I also had two aunts who had died of pancreatic cancer, one that I was particularly close to. I remember very clearly when my primary care physician called to tell me the results of a CAT scan she had ordered. I told her, “Don’t tell me this! This is a death sentence!” I was horrified.

I immediately contacted my sister, a trauma surgeon at Cook County Hospital in Chicago. They say that the Lord works in mysterious ways. At that time, my sister was studying for another board certification. She had just read a paper written by a Virginia Mason oncologist about the team approach to treating pancreatic cancer.

She asked if I was aware of Virginia Mason and I responded that I had been getting my care there for more than 20 years! She urged me to talk with the physician who had written the article she had read because “he totally gets it” — that cancer has to be looked at holistically. His protocol and the Virginia Mason approach, she said, appeared to be quite unique in the treatment of pancreatic cancer.

I met this oncologist for the first time in a joint meeting with my surgeon. I loved him right away. He has twinkly eyes, a very honest, straightforward manner and a sense of humor. That trust was confirmed when he came in to my hospital room at 9:30 at night, the day after my surgery. The diagnosis of stage 2 pancreatic cancer had just been confirmed and my husband and I were both having a good cry.

This doctor introduced himself again and then sat down on the foot of my bed. He said, “What information can I give you that will help you sleep tonight?” He then proceeded to patiently answer our zillion questions. But the answer that meant most to me was when my husband asked him, “What do you consider to be your role in this proposed treatment?” He answered, “My role is to be Kris’s spiritual cheerleader. Anyone can write a script for chemotherapy. But if I can help keep her spirit strong, she will win.”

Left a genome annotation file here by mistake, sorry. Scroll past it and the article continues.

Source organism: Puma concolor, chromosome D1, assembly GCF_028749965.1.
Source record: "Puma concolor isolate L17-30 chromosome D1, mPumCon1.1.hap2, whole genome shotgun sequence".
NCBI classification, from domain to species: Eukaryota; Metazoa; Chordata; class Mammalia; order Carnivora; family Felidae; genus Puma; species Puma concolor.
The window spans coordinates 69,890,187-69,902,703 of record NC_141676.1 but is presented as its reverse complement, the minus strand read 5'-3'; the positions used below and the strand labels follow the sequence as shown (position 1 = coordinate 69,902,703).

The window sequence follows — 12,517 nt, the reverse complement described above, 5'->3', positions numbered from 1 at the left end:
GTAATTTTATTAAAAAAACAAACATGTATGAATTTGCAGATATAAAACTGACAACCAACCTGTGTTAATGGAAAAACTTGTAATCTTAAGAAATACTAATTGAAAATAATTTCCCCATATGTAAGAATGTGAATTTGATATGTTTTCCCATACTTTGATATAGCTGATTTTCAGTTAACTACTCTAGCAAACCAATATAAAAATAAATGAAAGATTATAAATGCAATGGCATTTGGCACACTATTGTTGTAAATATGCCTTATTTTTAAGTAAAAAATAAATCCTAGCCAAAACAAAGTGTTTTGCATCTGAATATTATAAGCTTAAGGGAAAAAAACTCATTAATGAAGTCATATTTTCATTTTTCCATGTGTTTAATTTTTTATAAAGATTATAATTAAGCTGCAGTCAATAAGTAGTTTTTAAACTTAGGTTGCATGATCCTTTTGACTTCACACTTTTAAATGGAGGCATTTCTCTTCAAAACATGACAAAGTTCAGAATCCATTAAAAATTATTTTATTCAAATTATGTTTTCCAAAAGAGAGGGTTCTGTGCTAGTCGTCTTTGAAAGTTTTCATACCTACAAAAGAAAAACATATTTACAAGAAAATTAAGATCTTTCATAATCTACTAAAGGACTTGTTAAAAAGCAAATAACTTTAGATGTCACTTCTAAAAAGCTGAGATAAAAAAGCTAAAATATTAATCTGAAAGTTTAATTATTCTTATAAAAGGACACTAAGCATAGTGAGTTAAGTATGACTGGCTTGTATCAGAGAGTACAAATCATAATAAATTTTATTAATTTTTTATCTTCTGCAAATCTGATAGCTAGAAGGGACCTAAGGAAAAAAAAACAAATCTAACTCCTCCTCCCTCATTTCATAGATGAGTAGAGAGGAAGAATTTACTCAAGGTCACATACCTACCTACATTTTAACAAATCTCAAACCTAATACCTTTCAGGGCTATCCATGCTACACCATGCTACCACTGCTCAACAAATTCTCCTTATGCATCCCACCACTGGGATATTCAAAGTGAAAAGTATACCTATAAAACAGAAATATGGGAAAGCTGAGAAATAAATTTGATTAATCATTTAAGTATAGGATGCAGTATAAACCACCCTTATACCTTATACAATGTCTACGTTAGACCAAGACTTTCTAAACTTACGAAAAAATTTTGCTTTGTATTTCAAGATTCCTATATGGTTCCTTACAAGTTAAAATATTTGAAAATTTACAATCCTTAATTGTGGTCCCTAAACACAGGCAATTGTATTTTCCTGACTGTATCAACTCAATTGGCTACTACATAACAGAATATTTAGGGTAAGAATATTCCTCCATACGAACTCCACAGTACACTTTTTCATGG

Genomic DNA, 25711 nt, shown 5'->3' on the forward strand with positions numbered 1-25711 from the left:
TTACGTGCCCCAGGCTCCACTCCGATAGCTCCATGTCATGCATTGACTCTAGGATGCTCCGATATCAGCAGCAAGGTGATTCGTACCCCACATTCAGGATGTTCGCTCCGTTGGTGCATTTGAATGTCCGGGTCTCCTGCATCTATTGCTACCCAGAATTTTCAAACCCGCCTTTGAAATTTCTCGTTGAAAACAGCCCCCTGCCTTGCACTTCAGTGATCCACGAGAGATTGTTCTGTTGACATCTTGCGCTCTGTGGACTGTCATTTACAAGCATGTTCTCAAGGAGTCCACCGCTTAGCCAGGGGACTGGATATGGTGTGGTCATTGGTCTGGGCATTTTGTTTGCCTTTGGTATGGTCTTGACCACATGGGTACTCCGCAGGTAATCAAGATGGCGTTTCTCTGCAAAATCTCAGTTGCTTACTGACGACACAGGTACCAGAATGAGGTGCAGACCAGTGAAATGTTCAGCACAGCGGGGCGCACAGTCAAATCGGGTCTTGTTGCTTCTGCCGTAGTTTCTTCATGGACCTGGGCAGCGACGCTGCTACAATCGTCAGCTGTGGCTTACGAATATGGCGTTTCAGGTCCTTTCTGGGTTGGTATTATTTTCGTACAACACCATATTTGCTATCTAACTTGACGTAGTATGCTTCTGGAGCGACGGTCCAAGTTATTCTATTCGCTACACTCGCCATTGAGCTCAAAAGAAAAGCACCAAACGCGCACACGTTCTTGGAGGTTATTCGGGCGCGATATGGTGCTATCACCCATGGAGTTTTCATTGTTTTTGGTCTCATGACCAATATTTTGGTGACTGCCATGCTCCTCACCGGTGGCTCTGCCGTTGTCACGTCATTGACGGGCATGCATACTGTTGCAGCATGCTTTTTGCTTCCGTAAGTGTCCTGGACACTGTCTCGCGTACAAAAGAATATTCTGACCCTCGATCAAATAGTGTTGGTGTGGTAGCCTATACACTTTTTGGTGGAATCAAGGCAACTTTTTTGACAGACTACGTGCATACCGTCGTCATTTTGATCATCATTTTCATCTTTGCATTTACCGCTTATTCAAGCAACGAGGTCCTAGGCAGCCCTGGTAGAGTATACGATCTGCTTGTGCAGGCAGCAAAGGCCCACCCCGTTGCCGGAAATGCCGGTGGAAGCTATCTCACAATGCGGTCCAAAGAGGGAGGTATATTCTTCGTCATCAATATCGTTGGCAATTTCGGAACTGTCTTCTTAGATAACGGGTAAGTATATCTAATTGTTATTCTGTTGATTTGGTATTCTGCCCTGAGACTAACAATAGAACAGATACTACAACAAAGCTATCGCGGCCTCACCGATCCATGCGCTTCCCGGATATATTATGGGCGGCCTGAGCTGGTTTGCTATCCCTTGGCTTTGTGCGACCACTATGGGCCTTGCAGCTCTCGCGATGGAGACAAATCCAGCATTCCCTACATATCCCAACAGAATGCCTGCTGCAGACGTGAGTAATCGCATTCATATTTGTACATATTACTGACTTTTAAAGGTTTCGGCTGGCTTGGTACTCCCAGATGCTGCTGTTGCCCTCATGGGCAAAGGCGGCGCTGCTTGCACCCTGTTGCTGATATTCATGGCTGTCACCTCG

He proceeded to talk about how cancer was perceived to be a battle waged by the human body. But it was also a battle being waged by the human spirit. I knew I had found the right doctor. Oh, I checked out the competition — but it wasn’t even close.

It is still difficult to talk about the one year of adjuvant therapy. I was very sick and the physical toll it took was a mighty one. But I had the best team in the world. All the oncology nurses were the most compassionate, lovely people. They always gave me a boost, helped me to laugh, and worked so hard to alleviate the terrible side effects. This started even before I got to the treatment room, with the wonderful ladies at the front desk on the second floor who checked me in.

But as awful as 2011 was, it was also a year of many blessings. I developed an extraordinarily close relationship with my daughter. I learned to be a gracious recipient of help. I tell my children and everyone who asks, that my survival was not due to some special effort from me.

Rather, it was the prayers, compassion and kindness of a village. From the neighbors who snuck in at night to fill my garden with tulip bulbs, to the “soccer moms” who brought dinner to my family, every night, for months in a row, to my two best friends, who sat with me every day for an entire year, and to my Virginia Mason “team” — I am here because of you.

I saw my daughter graduate and head off to college. I taught my son how to drive (now there is a challenge!) I went back to work full time — something even the Social Security office had a hard time believing. My life has been changed irrevocably. I laugh more. I spend more time with the people I love. My faith has deepened.

I truly believe that Virginia Mason gave me the means to live a full and complete life. Having such a serious illness leaves a shadow. It is always there, flitting around the edges. I don’t dwell on it. I’ve been very fortunate to be invited to work with Virginia Mason to improve the patient experience, through workshops and participating in process improvement sessions.

The dedication I see from the Virginia Mason team is an inspiration. Life after cancer is not “normal.” It’s better than that. Continuing my relationship with Virginia Mason is part of that “better.” Whatever I can do to give back is such a small price to pay for the amazing care I received and continue to receive. Thank you, thank you. As my son would say, “You totally rock!”


This story originally appeared on Meet other patients who bravely shared their stories of fighting cancer, and get the latest information on cancer treatment outcomes and wellness and support at Virginia Mason.